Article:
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We want Diversity – As long as its the Same!

diversity, adjective: showing a great deal of variety; very different.

No matter how hard they try, it seems like PHPUK (at no fault of their own) just cannot avoid a gender controversy.  In 2013 it was Web and PHP Magazine’s t-shirt debacle (a situation that was handled poorly all the way around), and this year- the keynote speaker refused to shake hands with one of the female organizers.  An act that most definitely did NOT go unnoticed in the joind.in reviews.

Like 2013 (again, I thought the t-shirts were in poor taste, but a lot of assumptions were made because of them), people were ready to pounce.  As mentioned in my previous post, sometimes we’re too quick to make judgements, too quick to become offended rather than to understand.  After all, what many saw was simply a man refusing to lower himself to shake hands with a woman!  Sexist!

Of course, if you know Yitz, aka @CodeRabbi, you would know that he is in fact a Rabbi.  You would also know that he is one of the most caring, and most respectful people you will ever meet, someone who values and respects EVERYONE.  Someone who will even give you his ice cream because it may not be Kosher!  I don’t know about you, but I can’t give away ice cream…

To take a little bit of a tangent, I am a fairly conservative Christian.  While I do not subscribe to every aspect of the church I attended, gender interactions were very strict.  Not because there was disrespect between men and women, but rather because there was reverence.  Whether or not you agree or disagree, a man was not allowed to ride in a car alone with a woman other than his wife.  Holding hands was to be saved for marriage, and you could in fact sit too closely together (I got in trouble for this from my ex-girlfriend’s mother).

The concept behind this, while bizarre to some, was that each RESPECTED the other so much as not to give even the smallest possible hint of impropriety.  That as a man, I respected the woman so much that I would not risk defiling her reputation, and likewise the woman respected the man as equally much.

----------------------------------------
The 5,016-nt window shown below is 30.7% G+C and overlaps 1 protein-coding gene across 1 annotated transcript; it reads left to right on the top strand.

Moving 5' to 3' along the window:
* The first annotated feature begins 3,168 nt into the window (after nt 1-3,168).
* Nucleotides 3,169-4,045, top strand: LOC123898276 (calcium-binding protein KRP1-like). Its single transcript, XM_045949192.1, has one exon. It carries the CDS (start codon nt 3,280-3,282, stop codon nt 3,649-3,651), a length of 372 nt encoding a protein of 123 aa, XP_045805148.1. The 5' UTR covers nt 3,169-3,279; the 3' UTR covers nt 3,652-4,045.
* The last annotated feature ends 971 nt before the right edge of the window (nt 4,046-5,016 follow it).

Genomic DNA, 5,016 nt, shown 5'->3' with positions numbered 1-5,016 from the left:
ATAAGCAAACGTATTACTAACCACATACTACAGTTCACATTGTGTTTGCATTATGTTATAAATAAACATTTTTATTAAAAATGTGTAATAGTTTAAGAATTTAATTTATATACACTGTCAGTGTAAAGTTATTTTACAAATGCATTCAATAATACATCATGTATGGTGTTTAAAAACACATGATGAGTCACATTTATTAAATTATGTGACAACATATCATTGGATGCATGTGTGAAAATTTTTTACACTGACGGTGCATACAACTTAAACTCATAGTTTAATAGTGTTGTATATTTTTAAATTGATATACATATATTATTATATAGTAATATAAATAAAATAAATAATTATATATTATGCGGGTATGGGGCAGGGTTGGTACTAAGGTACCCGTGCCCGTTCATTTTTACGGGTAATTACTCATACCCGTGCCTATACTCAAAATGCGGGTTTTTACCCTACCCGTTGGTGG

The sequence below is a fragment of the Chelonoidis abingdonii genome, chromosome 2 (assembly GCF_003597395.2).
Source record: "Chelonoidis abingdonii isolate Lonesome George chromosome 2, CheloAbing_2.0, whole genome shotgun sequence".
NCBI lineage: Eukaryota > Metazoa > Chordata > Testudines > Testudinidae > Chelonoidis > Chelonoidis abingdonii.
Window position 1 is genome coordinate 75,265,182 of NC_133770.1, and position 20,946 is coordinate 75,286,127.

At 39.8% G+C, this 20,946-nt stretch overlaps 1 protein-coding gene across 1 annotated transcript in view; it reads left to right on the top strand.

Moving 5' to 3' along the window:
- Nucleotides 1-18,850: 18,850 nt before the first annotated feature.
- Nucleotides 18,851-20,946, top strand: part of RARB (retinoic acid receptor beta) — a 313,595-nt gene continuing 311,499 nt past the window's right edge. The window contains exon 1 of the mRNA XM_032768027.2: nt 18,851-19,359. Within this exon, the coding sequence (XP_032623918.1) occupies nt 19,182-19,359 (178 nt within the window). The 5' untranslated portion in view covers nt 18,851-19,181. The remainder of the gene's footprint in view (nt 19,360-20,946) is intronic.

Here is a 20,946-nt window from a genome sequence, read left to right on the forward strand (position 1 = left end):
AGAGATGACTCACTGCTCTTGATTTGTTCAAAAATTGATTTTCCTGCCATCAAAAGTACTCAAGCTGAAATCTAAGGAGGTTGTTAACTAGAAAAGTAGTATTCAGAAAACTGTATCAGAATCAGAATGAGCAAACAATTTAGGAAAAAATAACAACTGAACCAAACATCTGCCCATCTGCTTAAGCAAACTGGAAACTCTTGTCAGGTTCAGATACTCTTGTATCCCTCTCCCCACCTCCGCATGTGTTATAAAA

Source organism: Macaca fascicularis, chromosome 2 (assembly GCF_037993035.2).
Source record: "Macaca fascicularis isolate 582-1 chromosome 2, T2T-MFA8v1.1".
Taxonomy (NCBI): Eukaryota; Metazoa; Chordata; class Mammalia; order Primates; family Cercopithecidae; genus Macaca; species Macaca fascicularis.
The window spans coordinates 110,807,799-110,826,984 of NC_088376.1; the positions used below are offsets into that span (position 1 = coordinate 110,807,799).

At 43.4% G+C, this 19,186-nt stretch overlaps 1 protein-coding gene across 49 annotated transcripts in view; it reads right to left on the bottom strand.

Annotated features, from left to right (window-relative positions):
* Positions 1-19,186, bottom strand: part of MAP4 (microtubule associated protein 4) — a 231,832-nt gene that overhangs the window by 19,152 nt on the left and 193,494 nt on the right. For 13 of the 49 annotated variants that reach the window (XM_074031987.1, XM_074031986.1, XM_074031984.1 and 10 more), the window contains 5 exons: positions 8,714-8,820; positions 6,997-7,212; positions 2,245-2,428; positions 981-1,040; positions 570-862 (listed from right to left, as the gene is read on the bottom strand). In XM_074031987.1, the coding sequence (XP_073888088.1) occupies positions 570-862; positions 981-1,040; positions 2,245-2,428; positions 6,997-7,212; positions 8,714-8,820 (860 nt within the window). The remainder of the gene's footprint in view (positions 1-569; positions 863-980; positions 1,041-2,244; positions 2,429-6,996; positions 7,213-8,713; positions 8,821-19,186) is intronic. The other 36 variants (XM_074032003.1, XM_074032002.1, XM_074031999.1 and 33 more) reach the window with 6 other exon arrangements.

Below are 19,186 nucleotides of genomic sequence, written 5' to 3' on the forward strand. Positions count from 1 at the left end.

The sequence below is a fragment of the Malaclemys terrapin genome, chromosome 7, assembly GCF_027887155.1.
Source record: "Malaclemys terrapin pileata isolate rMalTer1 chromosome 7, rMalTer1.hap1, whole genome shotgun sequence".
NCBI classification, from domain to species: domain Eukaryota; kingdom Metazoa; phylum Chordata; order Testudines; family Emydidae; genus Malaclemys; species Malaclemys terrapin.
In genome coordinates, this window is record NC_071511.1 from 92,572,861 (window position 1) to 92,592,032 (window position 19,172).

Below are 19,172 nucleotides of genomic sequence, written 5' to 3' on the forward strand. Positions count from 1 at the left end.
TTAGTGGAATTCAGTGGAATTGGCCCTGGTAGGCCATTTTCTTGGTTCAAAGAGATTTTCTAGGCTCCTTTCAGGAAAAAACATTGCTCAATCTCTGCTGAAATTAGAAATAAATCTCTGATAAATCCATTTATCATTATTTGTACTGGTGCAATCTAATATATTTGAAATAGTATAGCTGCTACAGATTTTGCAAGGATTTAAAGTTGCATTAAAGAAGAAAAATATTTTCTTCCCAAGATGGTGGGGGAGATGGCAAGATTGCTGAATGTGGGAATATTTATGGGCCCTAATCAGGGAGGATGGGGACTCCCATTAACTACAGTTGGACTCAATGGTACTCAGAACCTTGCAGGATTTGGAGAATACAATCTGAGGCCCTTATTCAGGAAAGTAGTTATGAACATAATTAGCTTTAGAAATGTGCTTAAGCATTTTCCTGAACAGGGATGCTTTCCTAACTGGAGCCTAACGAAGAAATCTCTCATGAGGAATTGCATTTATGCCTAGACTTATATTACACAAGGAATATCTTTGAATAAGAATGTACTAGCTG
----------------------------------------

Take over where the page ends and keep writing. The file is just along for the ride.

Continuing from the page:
Again, you may think this is weird – and that’s understandable – it’s definitely not mainstream in today’s culture.  But hang on with me for a second.

In the movie, FireProof, Kirk Cameron did something extremely weird for Hollywood.  If you watch the movie, there’s a scene where he kisses his wife, almost in a silhouette.  The shot was not actually designed to be done as so, but rather Cameron insisted that if he kissed anyone – it would be his REAL wife, thus they darkened the view to hide that they had swapped women.  Cameron thought that if he would have kissed another woman, even as an actor, he would have been disrespecting his wife and his marriage.

This brings me back to PHPUK and Yitz, a happily married man.  For him to have shaken hands with ANYONE of the opposite gender would have been him WILLINGLY disrespecting not only Johanna, but also his wife.  I think that’s important to understand – because of HIS culture, HIS religion, that shocking moment would have been him saying “I do not respect you or my wife enough to not shake your hand.”  Personally, I think with everyone watching, with all eyes on him, and with all the intense allegations that constantly hit the Twitter feed regarding sexism (again, read my last post), I think Yitz was not only brave, but tremendously respectful.

With brings us to diversity.  Diversity isn’t just about gender balance, or race, or culture, but also religion.  As a conservative Christian I know I have to be careful what I say in the tech community.  I’m not one who goes around blasting fire and broomstone services, but I know that even by mentioning my religion at the wrong time I will offend someone.

One of the joind.in comments even made this clear, “Relogious or not – it should not come in the way of normal decency.”  But this is in its very self intolerant of diversity in our community, and ignorant of WHY he chose not to shake her hand.  It’s really the equivalent of asking a Sikh to remove their Dastaar, or a Christian or Muslim not to pray- all because that may not be “normal” or what we’re used to.

Here is my take away from all of this, religion has no place being preached at a secular conference- as a conservative Christian I don’t want to hear someone bashing my beliefs, and I’m pretty sure most non-Christians don’t want me preaching to them.  But this does not mean that religion has no place in conferences – as it is ingrained into the very fabric of the attendees.  Whether atheist, agnostic, Buddhist, Hindu, Sikh, Jewish, Christian (Protestant, Catholic, Mormon, Jehovah’s Witnesses), Muslim, etc – each person has a right to their beliefs.  See this is what makes us different, not just gender, not just race, not just our social-economic status, not just our educational background, our hobbies, but also our morals and beliefs.  This is what makes our community not only diverse, but strong.

Footnote – PHPUK is a GREAT conference, with tremendous leadership. I think it’s very important to identify this as a community issue, not a conference issue – as honestly, this could have happened anywhere – it just happened there. I don’t want anyone to think for a second that I blame the organizers for this – it wasn’t their fault that a few attendees chose ignorant responses over edifying conversation. We as a community need to be slower to speak, quicker to listen, and more diligent in understanding.

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